To test if this works, we can install adb, plug in our phone, and enter:

$ sudo apt-get install android-tools-adb
$ adb devices

You should get a readout similar to this:

Build the APK

$ cd ~/tensorflow
$ bazel build //tensorflow/examples/android:tensorflow_demo

Install the APK

This is the only step I feel like I could not objectively test.  Every android device is different; I suggest upgrading your device to Android 6.0 if you are having any issues. On my friend’s Moto G, I had to remove the -g from this command:

$ adb install -r -g bazel-bin/tensorflow/examples/android/tensorflow_demo.apk

You can now have fun with TensorFlow and the Inception classifier on your android device. I find the best part is the humorous classifications it sometimes gets wrong.  Keep in mind the Inception classifier only knows 1,000 images used from the Imagenet challenge.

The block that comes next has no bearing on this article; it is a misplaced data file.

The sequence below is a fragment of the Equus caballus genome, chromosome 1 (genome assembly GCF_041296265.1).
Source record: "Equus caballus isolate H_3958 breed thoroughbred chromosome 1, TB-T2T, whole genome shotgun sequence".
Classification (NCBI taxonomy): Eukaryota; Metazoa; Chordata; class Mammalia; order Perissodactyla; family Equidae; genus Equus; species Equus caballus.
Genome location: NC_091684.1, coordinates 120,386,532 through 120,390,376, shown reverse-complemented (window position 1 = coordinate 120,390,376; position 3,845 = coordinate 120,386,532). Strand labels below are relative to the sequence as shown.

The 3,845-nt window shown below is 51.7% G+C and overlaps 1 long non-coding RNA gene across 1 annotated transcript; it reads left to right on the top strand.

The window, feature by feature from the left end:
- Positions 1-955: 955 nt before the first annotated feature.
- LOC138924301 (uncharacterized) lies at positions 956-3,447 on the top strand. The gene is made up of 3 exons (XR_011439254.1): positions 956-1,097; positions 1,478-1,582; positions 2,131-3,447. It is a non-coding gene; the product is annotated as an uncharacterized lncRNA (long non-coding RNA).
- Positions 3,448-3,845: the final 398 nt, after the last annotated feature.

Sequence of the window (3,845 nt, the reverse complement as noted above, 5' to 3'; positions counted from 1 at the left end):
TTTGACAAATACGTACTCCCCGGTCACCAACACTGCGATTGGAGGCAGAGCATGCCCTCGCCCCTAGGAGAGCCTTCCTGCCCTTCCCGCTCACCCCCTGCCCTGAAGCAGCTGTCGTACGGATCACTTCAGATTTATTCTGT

Using a custom classifier

To use a custom graph from our own classifier, we have to optimize the graph file for mobile use and put it into the assets directory.

First we must build the graph optimizer:

$ cd ~/tensorflow
$ bazel build tensorflow/python/tools:optimize_for_inference

Then optimize the graph:

$ bazel-bin/tensorflow/python/tools/optimize_for_inference \
--input=tf_files/retrained_graph.pb \
--output=tensorflow/examples/android/assets/retrained_graph.pb
--input_names=Mul \
--output_names=final_result

Copy labels into assets folder

$ cp ~/tensorflow/tf_files/retrained_labels.txt ~/tensorflow/tensorflow/examples/android/assets/

Edit TensorflowImageListener.java

$ gedit ~/tensorflow/tensorflow/examples/android/src/org/tensorflow/demo/TensorFlowImageListener.java